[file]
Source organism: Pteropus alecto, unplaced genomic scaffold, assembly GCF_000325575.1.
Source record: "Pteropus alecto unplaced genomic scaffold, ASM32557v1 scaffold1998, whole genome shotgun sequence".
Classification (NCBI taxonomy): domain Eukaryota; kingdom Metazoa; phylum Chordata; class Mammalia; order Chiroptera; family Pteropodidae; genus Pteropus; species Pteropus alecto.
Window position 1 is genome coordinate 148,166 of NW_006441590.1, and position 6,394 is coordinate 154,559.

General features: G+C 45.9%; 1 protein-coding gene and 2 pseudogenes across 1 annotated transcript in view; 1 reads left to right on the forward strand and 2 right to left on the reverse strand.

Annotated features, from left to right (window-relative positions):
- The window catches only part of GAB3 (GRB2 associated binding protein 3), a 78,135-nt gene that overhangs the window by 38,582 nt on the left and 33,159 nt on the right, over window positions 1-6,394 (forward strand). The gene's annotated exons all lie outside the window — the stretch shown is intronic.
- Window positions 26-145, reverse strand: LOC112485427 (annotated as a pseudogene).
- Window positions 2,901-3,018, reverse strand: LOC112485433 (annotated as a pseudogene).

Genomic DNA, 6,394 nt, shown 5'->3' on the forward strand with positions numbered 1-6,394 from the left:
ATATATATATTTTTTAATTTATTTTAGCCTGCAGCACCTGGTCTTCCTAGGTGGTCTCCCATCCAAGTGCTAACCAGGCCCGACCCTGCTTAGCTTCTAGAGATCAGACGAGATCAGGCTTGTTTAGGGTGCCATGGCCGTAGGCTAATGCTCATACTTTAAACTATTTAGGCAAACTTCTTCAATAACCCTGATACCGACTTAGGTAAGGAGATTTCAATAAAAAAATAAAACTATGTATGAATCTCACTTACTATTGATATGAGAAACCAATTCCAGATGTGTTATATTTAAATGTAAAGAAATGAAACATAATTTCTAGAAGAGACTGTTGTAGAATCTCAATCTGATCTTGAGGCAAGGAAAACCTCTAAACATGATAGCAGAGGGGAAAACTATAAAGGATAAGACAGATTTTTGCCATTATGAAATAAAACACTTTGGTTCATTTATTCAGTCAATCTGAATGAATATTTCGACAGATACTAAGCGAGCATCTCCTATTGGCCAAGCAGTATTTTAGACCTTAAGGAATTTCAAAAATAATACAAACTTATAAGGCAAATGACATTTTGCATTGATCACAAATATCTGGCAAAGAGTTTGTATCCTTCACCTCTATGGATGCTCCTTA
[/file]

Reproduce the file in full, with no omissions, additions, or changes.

Source organism: Pteropus alecto, unplaced genomic scaffold, assembly GCF_000325575.1.
Source record: "Pteropus alecto unplaced genomic scaffold, ASM32557v1 scaffold1998, whole genome shotgun sequence".
Classification (NCBI taxonomy): domain Eukaryota; kingdom Metazoa; phylum Chordata; class Mammalia; order Chiroptera; family Pteropodidae; genus Pteropus; species Pteropus alecto.
Window position 1 is genome coordinate 148,166 of NW_006441590.1, and position 6,394 is coordinate 154,559.

General features: G+C 45.9%; 1 protein-coding gene and 2 pseudogenes across 1 annotated transcript in view; 1 reads left to right on the forward strand and 2 right to left on the reverse strand.

Annotated features, from left to right (window-relative positions):
- The window catches only part of GAB3 (GRB2 associated binding protein 3), a 78,135-nt gene that overhangs the window by 38,582 nt on the left and 33,159 nt on the right, over window positions 1-6,394 (forward strand). The gene's annotated exons all lie outside the window — the stretch shown is intronic.
- Window positions 26-145, reverse strand: LOC112485427 (annotated as a pseudogene).
- Window positions 2,901-3,018, reverse strand: LOC112485433 (annotated as a pseudogene).

Genomic DNA, 6,394 nt, shown 5'->3' on the forward strand with positions numbered 1-6,394 from the left:
ATATATATATTTTTTAATTTATTTTAGCCTGCAGCACCTGGTCTTCCTAGGTGGTCTCCCATCCAAGTGCTAACCAGGCCCGACCCTGCTTAGCTTCTAGAGATCAGACGAGATCAGGCTTGTTTAGGGTGCCATGGCCGTAGGCTAATGCTCATACTTTAAACTATTTAGGCAAACTTCTTCAATAACCCTGATACCGACTTAGGTAAGGAGATTTCAATAAAAAAATAAAACTATGTATGAATCTCACTTACTATTGATATGAGAAACCAATTCCAGATGTGTTATATTTAAATGTAAAGAAATGAAACATAATTTCTAGAAGAGACTGTTGTAGAATCTCAATCTGATCTTGAGGCAAGGAAAACCTCTAAACATGATAGCAGAGGGGAAAACTATAAAGGATAAGACAGATTTTTGCCATTATGAAATAAAACACTTTGGTTCATTTATTCAGTCAATCTGAATGAATATTTCGACAGATACTAAGCGAGCATCTCCTATTGGCCAAGCAGTATTTTAGACCTTAAGGAATTTCAAAAATAATACAAACTTATAAGGCAAATGACATTTTGCATTGATCACAAATATCTGGCAAAGAGTTTGTATCCTTCACCTCTATGGATGCTCCTTA